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Every year, Thorsten Radde of TriRating compiles the data available from public prize purse info to create an aggregated list of the top triathlon prize earners and the money paid out to pro triathletes for the year.
For 2020, the prize money list was publicized last week and the message is clear: With almost no races last year, pros struggled to earn any prize money at all.
According to Radde, Ironman paid out just $200,000 at full-distance races in 2020 and $234,000 at 70.3s—a 92% and 89% decline from the previous year. Challenge paid out just $16,600 (a 98% reduction), Super League paid out $50,000 at one event (a 95% reduction in total prize money), and the World Triathlon Series paid out $250,000 including its bonus pool (an 89% reduction from 2019 amounts).
There are a few caveats: Ironman did pay the pro athletes for competing in their VR pro races over the summer, around $1,500 per person, and World Triathlon did pay prize purses for several second-tier World Cup races—which were not included in the list because they hadn’t been included in previous year’s compilations and Radde said he wanted to provide a clear comparison. There have also been Zwift’s pro series with money, and a few independent races with prize money.
But the major entry into the market in 2020—ie. the only way most pros made any prize money at all last year—was the Pro Triathletes Organization and the prize purses they put up at smaller PTO-backed independent races and at the PTO Championships in Daytona. In total, the PTO paid out $3.8 million to 296 athletes, including the $2.5 million bonus pool they put out earlier in the year to help athletes who were struggling financially. All of the top individual earners on the prize money list—Anne Haug, Paula Findlay, Gustav Iden, Lionel Sanders—earned nearly all of their winnings in 2020 from the PTO.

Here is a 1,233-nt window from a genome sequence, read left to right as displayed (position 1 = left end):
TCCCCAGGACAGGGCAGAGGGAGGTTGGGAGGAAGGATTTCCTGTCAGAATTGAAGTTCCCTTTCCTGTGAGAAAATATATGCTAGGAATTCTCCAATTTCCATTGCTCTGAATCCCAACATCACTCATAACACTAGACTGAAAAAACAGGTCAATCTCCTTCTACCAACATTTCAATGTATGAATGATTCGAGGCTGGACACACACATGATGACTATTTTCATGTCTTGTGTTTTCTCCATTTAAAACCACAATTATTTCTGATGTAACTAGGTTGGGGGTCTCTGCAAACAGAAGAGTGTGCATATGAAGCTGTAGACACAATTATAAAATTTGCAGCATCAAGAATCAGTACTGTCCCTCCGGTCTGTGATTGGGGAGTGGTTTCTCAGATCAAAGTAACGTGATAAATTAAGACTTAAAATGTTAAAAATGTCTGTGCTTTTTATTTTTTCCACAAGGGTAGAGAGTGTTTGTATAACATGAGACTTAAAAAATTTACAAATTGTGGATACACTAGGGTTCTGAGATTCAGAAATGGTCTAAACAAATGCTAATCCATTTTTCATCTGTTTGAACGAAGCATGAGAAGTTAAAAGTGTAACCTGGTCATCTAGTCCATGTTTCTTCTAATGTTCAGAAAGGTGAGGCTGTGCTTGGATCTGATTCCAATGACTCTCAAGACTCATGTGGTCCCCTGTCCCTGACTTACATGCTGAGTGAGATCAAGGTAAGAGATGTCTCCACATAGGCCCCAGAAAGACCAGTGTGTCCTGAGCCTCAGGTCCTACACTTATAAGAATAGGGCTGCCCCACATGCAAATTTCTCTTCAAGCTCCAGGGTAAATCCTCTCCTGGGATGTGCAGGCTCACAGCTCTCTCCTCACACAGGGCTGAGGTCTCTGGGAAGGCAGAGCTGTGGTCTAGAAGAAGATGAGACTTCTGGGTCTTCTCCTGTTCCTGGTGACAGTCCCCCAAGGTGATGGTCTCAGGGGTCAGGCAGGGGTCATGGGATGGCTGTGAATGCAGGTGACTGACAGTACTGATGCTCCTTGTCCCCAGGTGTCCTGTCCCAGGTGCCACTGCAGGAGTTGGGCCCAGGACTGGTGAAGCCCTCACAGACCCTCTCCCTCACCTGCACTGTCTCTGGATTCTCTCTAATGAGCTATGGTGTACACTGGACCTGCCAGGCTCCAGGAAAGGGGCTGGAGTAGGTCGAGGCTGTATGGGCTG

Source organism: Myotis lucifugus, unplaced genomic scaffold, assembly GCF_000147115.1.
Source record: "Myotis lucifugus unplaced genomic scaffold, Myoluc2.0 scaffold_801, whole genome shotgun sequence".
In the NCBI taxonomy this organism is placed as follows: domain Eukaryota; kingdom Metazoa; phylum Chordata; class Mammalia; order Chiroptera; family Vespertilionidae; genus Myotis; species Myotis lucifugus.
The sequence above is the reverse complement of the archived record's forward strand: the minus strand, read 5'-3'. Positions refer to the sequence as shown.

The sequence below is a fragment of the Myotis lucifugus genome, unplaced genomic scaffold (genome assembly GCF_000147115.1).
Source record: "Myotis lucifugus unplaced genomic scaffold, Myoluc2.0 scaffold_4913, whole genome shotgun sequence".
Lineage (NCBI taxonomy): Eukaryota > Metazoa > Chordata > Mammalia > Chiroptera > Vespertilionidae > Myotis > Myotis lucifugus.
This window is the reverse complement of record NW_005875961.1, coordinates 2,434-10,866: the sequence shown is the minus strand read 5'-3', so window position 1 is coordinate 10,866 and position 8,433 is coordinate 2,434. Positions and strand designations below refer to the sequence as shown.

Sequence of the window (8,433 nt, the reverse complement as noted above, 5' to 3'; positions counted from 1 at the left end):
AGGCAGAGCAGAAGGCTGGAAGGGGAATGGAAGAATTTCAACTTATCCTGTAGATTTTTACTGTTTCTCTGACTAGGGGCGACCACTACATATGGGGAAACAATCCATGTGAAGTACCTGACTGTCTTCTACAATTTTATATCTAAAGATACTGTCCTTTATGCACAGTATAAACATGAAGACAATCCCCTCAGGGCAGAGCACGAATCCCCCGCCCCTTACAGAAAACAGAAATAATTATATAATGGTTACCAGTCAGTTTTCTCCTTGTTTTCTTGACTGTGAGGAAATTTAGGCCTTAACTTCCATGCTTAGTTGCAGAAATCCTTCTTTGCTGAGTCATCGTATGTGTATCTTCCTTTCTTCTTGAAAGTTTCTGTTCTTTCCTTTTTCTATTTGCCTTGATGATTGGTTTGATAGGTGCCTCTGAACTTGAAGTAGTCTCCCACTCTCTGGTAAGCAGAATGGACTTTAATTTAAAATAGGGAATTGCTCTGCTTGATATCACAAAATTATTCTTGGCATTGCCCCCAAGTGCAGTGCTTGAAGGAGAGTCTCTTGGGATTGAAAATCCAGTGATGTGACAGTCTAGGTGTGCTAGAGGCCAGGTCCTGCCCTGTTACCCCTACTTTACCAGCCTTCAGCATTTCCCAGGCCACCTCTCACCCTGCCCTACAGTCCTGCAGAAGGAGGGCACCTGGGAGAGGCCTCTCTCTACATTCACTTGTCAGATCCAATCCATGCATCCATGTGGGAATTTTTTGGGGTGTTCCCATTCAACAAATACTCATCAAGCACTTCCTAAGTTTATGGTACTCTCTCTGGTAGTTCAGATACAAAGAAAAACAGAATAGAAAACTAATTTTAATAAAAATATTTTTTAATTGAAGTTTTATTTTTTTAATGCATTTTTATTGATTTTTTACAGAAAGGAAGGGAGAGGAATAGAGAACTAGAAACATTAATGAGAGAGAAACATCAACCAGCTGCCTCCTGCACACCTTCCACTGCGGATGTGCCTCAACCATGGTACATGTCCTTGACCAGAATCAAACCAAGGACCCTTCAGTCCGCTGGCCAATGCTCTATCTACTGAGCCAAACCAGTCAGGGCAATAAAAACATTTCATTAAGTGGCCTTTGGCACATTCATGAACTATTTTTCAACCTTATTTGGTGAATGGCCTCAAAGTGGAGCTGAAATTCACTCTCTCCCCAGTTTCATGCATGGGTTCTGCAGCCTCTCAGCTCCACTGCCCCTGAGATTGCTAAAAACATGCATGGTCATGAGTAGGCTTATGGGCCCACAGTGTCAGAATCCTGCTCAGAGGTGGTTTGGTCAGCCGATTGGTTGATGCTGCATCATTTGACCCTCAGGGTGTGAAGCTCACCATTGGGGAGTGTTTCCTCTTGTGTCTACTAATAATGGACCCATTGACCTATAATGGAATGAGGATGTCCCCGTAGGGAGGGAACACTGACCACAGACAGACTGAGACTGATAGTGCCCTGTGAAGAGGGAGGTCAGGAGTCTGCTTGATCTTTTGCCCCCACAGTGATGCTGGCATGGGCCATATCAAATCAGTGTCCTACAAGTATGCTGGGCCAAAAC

Additionally, many athletes’ contracts have clauses built in that pay bonuses or a bulk of their salary based on performance at races. Without races, athletes lost not just prize money but sponsor bonuses as well—though Radde said he didn’t include anything outside of prize money in his calculations because it’s not public data.
While none of this is new information or shocking given the lack of events last year—and many athletes are quick to note they were grateful for how lucky they were and how good they’ve had it during the pandemic, still the new numbers starkly highlight the financial struggles many pros faced in 2020. At the time of the announcement of the PTO bonus pool, Ben Hoffman noted, “Many pros barely scrape by…” Others have expressed concern about making ends meet and watching bank accounts shrink over the last 12 months. Cody Beals estimated he lost about 40% of his income last year.
This is the most difficult time in the past 30 years to be a professional triathlete.
— TJ Tollakson (@tollakson) February 11, 2021
It would be hard to make predictions about what happens from here. Prize purses had already been decreasing pre-COVID, and that trend doesn’t seem to be reversing (with the exception of the PTO). It also continues to be exacerbated by the lack of races on the calendar. As Radde also notes, the published 2021 Ironman pro calendar through early June has just $850,000 in prize money available, where the equivalent time period in 2019 had $1.5 million up for grabs.
It’s also hard to know how pro triathletes will recover or return to racing in 2021 and beyond. Some pros retired or stepped back this last year; some used the year to pursue other goals; some have opted to get pregnant and will return later in the season. And some are clearly ready (or hungry) to get back on a start line.
Just take a look at the start list for Challenge Miami in March: men & women. It has only $50,000 total in prize money, paid out ten deep, yet it’s attracting world champion Jan Frodeno and Kona runner-up Lucy Charles-Barclay, along with a long list of the top triathletes in the world. They’re eager to go back to earning a living as an actual professional athlete.